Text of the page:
"Growing up in D.C., quite a few of my formative theater experiences were at Arena Stage," shares McSweeny, "so it is a special honor to be a part of the inaugural season in the beautiful new Mead Center. Inside the thriller that is A Time to Kill is an intriguing moral question: is vigilante justice ever permissible? And do we want to live in a world like that? I'm hoping audiences come away with not only a powerful piece of theater, but also something that will spark debate on the way home."
"I'm tremendously excited to be working with this cast and this director in this remarkable venue," says Holmes. "We all know John Grisham as the master of the legal thriller, but A Time to Kill was his first novel, his first literary child, a work of great passion and pungency. I hope this newly created play, a courtroom drama without boundaries, will intrigue, entertain and stimulate its world-premiere audience, causing them to consider what they would have done if they were the defendant-or his defenders-and how they would feel if they were his jury."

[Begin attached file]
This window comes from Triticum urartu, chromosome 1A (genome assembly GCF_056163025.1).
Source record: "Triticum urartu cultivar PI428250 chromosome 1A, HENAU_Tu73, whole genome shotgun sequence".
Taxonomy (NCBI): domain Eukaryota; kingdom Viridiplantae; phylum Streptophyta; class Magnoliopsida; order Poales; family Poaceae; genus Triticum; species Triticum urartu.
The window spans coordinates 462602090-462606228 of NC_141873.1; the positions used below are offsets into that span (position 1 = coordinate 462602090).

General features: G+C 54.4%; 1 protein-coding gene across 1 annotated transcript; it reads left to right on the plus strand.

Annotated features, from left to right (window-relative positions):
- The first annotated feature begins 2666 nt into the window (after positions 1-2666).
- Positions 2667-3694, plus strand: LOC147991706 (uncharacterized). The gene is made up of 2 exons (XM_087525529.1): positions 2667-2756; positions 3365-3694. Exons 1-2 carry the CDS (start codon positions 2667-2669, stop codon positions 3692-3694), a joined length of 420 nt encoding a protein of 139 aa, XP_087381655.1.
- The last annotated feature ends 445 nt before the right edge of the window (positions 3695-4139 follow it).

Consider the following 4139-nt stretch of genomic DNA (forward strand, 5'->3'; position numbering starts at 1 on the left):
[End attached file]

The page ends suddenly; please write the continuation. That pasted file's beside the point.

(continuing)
Though written more than 20 years ago, the themes of justice and revenge expressed in A Time to Kill remain relevant in today's world. Projections designed by Jeff Sugg and displayed on 1980s-type television sets reinforce the trial as a media sensation, and a turntable set designed by James Noone helps tell the story in and out of the courtroom.